Band (2013b)

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Advertising Architectural Publishing of books, periodicals and other publishing Programming and broadcasting Computer programming Computer consultancy Creative, arts and entertainment Cultural education

Film and motion pictures Sound recording and music publishing Photographic activities PR and communication Software publishing (including video games) Specialised design Television programmes Translation and interpretation

1. Relationship between protection (subject matter/term/scope) and supply/economic development/growth/welfare 2. Relationship between creative process and protection - what motivates creators (e.g. attribution; control; remuneration; time allocation)? 3. Harmony of interest assumption between authors and publishers (creators and producers/investors) 4. Effects of protection on industry structure (e.g. oligopolies; competition; economics of superstars; business models; technology adoption) 5. Understanding consumption/use (e.g. determinants of unlawful behaviour; user-generated content; social media)

A. Nature and Scope of exclusive rights (hyperlinking/browsing; reproduction right) B. Exceptions (distinguish innovation and public policy purposes; open-ended/closed list; commercial/non-commercial distinction) C. Mass digitisation/orphan works (non-use; extended collective licensing) D. Licensing and Business models (collecting societies; meta data; exchanges/hubs; windowing; crossborder availability) E. Fair remuneration (levies; copyright contracts) F. Enforcement (quantifying infringement; criminal sanctions; intermediary liability; graduated response; litigation and court data; commercial/non-commercial distinction; education and awareness)

Source Details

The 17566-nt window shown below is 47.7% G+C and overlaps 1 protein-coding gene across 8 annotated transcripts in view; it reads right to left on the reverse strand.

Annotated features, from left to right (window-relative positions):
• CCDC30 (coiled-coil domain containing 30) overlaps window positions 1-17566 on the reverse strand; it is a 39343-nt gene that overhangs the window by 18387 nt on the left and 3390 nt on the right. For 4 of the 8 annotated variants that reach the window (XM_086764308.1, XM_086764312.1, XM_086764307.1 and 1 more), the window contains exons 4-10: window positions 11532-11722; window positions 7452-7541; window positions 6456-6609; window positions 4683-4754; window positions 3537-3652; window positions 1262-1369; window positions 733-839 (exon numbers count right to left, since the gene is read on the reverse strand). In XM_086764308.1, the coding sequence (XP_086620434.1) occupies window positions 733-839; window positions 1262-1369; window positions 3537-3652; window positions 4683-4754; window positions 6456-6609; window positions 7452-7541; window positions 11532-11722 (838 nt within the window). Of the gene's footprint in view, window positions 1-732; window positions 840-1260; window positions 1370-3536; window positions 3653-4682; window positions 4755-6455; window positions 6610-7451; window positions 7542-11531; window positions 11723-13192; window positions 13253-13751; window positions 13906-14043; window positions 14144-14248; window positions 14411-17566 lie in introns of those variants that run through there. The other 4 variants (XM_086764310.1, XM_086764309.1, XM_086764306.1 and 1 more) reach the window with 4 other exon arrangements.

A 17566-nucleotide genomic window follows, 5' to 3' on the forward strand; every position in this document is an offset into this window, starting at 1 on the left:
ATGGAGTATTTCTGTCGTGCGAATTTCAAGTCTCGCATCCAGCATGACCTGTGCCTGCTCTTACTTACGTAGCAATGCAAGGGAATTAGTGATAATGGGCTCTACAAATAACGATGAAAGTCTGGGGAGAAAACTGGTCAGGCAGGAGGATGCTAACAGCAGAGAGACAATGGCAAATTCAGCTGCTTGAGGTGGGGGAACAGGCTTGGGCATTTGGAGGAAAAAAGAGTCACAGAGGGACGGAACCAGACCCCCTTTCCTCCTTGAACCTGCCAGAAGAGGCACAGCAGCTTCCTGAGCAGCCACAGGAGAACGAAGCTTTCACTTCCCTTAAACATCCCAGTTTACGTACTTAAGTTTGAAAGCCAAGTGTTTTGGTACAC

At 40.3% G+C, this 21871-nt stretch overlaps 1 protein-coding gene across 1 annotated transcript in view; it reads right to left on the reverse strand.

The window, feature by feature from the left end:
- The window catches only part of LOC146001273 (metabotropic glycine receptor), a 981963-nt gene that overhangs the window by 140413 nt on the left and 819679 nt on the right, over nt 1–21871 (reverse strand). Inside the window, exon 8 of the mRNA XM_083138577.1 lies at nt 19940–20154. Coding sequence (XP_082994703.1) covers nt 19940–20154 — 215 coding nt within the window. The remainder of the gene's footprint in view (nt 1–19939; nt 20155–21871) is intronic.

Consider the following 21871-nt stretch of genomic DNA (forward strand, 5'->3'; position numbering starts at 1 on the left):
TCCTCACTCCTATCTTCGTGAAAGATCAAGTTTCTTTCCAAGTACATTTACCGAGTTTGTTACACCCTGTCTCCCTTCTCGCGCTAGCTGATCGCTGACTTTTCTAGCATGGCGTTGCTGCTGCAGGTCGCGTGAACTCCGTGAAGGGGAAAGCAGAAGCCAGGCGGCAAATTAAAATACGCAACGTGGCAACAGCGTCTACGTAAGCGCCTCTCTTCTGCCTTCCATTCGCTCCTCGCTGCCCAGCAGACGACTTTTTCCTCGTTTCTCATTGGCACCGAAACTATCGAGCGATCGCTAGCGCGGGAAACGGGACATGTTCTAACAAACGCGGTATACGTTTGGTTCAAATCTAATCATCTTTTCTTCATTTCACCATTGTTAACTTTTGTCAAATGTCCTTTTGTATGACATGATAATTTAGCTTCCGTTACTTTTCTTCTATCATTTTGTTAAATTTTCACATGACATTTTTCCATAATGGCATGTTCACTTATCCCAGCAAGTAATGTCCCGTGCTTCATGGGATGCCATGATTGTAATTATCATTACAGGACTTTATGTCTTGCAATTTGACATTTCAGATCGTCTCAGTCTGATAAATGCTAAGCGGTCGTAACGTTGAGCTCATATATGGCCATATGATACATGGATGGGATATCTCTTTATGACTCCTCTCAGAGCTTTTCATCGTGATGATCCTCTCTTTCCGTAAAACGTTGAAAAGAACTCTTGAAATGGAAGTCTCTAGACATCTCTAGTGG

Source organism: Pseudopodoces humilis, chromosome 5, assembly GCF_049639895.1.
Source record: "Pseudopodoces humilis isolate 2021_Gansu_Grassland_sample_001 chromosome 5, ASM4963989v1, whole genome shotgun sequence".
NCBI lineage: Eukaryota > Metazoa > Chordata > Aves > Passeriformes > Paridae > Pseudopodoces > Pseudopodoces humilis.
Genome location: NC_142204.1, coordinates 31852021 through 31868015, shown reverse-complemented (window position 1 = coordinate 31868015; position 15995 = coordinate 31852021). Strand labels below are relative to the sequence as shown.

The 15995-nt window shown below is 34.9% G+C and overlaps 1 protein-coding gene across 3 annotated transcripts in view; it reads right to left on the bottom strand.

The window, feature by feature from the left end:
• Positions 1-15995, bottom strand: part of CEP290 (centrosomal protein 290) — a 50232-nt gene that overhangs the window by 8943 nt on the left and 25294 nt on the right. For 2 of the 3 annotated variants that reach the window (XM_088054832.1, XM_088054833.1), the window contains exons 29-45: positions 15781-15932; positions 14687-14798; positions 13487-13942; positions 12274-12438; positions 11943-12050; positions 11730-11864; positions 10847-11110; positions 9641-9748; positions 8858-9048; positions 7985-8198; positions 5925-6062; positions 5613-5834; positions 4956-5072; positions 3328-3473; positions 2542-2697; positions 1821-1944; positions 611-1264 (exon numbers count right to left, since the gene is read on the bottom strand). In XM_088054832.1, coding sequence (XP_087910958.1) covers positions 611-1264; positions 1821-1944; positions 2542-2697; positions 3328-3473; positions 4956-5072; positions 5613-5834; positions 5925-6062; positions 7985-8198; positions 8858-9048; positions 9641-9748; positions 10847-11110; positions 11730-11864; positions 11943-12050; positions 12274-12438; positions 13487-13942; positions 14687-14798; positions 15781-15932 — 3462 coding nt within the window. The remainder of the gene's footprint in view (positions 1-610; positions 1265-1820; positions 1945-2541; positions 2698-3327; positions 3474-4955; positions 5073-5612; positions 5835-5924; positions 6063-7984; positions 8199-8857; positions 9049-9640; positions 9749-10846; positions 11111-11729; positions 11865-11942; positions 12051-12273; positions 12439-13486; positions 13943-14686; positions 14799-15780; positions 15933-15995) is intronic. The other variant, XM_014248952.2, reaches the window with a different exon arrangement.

Band (2013b)
Title: Profitability of firms in copyright-intensive industries
Author(s): Band, J.
Year: 2013
Citation: Band, J. (2013). Profitability of firms in copyright-intensive industries. Bandwidth. Available at SSRN 2333844
Link(s): Definitive , Open Access
Key Related Studies:
Discipline:
Linked by:
About the Data
Data Description: The study examines the performance of a total of 30 firms: five leading firms in three copyright-intensive industries: motion pictures, publishing, and software - and five leading firms in three other industries: construction, transportation, and mining.
Data Type: Primary data
Secondary Data Sources:
Data Collection Methods:
Data Analysis Methods:
Industry(ies):
Country(ies):
Cross Country Study?: No
Comparative Study?: Yes
Literature review?: No
Government or policy study?: No
Time Period(s) of Collection:
  • 2003-2012
Funder(s):
  • Not stated

Abstract

Firms in the copyright-intensive industries frequently complain that copyright infringement causes significant lost sales, lost revenues, lost profits, and lost jobs. However, as has been noted in numerous impartial studies, the actual impact of infringement on individual firms, on industry sectors, and on the U.S. economy as a whole, is extremely difficult to quantify. In contrast, what can be quantified with relative ease is the performance of firms in the copyright-intensive industries in terms that matter to investors: revenue, profit, and most importantly, profitability. Furthermore, the performance of firms in the copyright-intensive industries can readily be compared with the performance of firms in other industries. While such a comparison may not demonstrate the effect of infringement, it could provide guidance to policymakers as to whether the copyright-intensive industries require additional government assistance in the form of new legislation or law enforcement resources. In this study, the authors have examined the performance over the past ten years of five leading firms in three copyright-intensive industries: motion pictures, publishing, and software. They then examined the performance of five leading firms in three other industries: construction, transportation, and mining. Finally, they compared the profitability of the firms in these six industries. We found that the firms in the copyright-intensive industries were more profitable than the firms in the other industries in every period examined.